With the arid environment that characterizes the Southwestern United States, plants must develop to withstand the brutal summer heat. These plants have developed to seek out and thrive in environments that would otherwise be inhospitable. Native plants are defined as plants that have been established in a given area for hundreds of years. This definition is often paired with a geographic location, like the Southwestern US. It is challenging to pinpoint an exact geographical boundary, as plants do not follow the same boundaries people do, so we will just limit it to the Southwest in general - zones 6 through 11, west of the Rocky Mountains.
Evergreen Tree - Arizona Cypress The soft grey-green foliage of Arizona cypress provides a subtle backdrop to colorful landscape plantings in the foreground, or can stand alone as a centerpiece. As it ages, the bark begins to exfoliate, revealing red-brown bark. Reaching 50 feet high at maturity, Arizona cypress has adapted to the arid Southwest, requiring less maintenance and upkeep compared to other evergreen species.
Deciduous Tree - American Elm Even though many of these trees were lost to Dutch Elm Disease in the mid-1900s, cultivars today have been developed to resist it. It starts in spring with subtle green flowers providing pollinators with a fabulous buffet. As the green leaves emerge, American elm offers shade that rivals other shade trees before turning bright yellow in the fall.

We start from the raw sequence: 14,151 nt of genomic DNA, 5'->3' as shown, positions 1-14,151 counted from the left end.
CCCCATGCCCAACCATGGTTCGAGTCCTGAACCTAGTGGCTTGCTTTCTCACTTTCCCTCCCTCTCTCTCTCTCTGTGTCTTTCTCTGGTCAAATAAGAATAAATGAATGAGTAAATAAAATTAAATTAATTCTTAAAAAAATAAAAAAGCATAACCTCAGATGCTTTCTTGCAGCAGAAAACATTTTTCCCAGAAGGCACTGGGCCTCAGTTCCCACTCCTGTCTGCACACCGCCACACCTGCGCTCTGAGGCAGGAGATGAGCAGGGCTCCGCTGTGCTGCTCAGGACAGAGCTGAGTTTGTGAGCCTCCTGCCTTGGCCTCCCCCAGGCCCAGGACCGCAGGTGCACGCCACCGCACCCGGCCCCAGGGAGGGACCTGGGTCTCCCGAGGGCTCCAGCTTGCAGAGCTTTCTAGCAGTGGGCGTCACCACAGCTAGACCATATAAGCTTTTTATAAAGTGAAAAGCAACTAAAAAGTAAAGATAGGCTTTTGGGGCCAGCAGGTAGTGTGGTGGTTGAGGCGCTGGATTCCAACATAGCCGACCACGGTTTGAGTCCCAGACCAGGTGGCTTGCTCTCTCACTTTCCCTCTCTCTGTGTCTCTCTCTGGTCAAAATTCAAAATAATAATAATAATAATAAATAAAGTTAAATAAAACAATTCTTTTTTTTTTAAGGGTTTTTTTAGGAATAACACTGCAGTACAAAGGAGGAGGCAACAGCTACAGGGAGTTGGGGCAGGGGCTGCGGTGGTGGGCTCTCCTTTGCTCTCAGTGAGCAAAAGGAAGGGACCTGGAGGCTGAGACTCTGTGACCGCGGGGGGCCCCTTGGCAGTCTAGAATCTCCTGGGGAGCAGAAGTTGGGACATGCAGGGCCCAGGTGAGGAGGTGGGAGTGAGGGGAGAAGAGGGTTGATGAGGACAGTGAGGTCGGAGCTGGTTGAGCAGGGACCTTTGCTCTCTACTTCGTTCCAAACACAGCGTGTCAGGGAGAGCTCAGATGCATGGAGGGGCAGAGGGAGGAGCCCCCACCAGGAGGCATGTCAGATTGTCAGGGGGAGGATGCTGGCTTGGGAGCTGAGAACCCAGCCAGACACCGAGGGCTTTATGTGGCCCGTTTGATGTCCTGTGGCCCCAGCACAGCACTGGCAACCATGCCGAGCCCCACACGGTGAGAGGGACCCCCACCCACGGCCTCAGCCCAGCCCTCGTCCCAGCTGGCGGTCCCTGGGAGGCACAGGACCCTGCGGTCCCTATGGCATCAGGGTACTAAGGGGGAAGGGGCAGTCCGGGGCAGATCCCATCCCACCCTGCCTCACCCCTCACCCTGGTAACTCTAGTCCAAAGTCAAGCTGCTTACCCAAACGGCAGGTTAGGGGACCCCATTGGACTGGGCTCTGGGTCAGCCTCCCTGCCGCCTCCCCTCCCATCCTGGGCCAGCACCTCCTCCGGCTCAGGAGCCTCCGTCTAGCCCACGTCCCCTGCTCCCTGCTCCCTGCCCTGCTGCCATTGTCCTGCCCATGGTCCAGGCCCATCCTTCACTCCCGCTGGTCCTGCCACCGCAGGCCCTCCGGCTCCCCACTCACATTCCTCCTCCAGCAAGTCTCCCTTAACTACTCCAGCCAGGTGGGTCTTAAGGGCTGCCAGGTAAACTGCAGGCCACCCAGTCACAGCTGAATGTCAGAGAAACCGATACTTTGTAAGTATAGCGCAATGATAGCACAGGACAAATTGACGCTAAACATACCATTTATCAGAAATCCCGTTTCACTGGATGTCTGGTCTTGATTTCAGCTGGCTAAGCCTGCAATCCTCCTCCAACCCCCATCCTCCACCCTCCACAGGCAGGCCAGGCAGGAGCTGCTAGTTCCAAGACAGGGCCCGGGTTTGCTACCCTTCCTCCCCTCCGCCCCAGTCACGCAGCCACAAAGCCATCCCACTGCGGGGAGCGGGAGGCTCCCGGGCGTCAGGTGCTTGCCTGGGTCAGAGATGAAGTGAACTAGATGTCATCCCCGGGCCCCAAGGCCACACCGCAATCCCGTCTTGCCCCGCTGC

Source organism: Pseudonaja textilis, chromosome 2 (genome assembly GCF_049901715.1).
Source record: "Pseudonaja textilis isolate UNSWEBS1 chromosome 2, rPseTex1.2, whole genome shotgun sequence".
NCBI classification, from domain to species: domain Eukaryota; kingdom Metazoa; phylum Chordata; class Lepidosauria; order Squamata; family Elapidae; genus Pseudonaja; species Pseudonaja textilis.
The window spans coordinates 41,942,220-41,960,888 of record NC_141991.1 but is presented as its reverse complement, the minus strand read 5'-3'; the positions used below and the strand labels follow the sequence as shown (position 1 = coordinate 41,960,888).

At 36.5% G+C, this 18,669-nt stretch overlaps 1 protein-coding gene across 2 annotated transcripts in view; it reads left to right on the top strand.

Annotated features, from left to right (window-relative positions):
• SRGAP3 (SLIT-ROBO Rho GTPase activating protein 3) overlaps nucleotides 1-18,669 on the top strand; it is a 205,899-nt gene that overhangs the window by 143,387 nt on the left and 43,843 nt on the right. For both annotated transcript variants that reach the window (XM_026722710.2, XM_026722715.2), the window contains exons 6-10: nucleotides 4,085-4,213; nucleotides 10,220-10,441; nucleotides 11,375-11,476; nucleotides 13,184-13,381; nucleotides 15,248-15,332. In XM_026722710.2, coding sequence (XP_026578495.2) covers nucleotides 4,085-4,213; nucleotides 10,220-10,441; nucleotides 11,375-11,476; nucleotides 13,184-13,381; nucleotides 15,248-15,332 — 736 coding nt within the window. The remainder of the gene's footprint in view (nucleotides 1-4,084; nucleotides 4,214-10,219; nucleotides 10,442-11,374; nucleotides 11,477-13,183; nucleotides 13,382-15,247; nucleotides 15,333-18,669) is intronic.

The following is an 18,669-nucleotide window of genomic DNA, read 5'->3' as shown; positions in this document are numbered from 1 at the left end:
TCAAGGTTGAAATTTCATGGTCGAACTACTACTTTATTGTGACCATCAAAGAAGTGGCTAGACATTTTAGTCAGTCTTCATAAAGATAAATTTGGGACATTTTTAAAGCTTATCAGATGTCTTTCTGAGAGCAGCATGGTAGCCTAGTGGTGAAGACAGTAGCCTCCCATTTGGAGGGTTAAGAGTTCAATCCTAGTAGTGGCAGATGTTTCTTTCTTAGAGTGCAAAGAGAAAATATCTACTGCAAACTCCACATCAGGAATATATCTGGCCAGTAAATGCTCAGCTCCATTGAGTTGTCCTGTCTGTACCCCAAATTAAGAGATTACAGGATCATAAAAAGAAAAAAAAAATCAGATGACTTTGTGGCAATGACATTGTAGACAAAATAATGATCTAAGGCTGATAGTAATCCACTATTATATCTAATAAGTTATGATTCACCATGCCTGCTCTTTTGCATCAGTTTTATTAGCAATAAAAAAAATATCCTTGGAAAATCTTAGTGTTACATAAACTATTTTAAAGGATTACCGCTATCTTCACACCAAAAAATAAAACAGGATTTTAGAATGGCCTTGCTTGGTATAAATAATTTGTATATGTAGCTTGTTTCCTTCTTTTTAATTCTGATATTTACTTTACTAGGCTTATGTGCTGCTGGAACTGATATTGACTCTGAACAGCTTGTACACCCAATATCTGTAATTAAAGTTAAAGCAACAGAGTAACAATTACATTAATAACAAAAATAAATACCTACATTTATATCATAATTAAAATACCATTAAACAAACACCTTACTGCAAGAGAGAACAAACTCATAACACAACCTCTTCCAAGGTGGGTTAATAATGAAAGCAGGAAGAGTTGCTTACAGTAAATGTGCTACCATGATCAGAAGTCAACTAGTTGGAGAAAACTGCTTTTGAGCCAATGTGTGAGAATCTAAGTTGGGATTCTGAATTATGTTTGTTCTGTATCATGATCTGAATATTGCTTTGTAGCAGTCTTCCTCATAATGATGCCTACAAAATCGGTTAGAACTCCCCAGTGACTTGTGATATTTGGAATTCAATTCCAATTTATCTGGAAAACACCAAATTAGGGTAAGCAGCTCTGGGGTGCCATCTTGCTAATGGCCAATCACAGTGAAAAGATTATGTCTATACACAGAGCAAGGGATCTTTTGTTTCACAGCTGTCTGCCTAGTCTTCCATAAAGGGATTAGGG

Shrub - Yucca Though it's spiky foliage makes yucca seem intimidating, it's deep roots and succulent qualities make it ideal to thrive in the Southwest. Bright white flowers in the summer attract pollinators and add a touch of whimsy to any garden. Variegated varieties often have a yellow border that becomes more yellow in the summer. Be sure to plant it with plenty of room to grow, it can reach up to 20 feet tall in ideal conditions.
Flowering perennial - Hyssop Crushing the foliage of hyssop releases a smell similar to black licorice. It's flowers, ranging in color from light blue to purple to pink, bloom from mid-summer through fall, providing bright and cheery color to the landscape. Even though it is not very tall, reaching only 18 inches in height, it provides a punch unlike any other plant in your landscape.
Grass - Prairie Dropseed Grass Prairie dropseed grass has thin, green arching blades that turn a golden yellow in the fall. The seed heads, which appear in late summer, have a very faint sweet smell to them and dip lower as the seeds ripen. Use it in a mass planting or in a small cluster for best results.
Each of these plants has developed to withstand the harsher climates of the southwest. Be sure to include them for drought tolerance and lower maintenance overall. To see our favorite native plants for other regions, check out these articles: Native Plants for the Northeast Native Plants for the Southeast Native Plants for the Upper Midwest Native Plants for the Southern Midwest Native Plants for the Northwest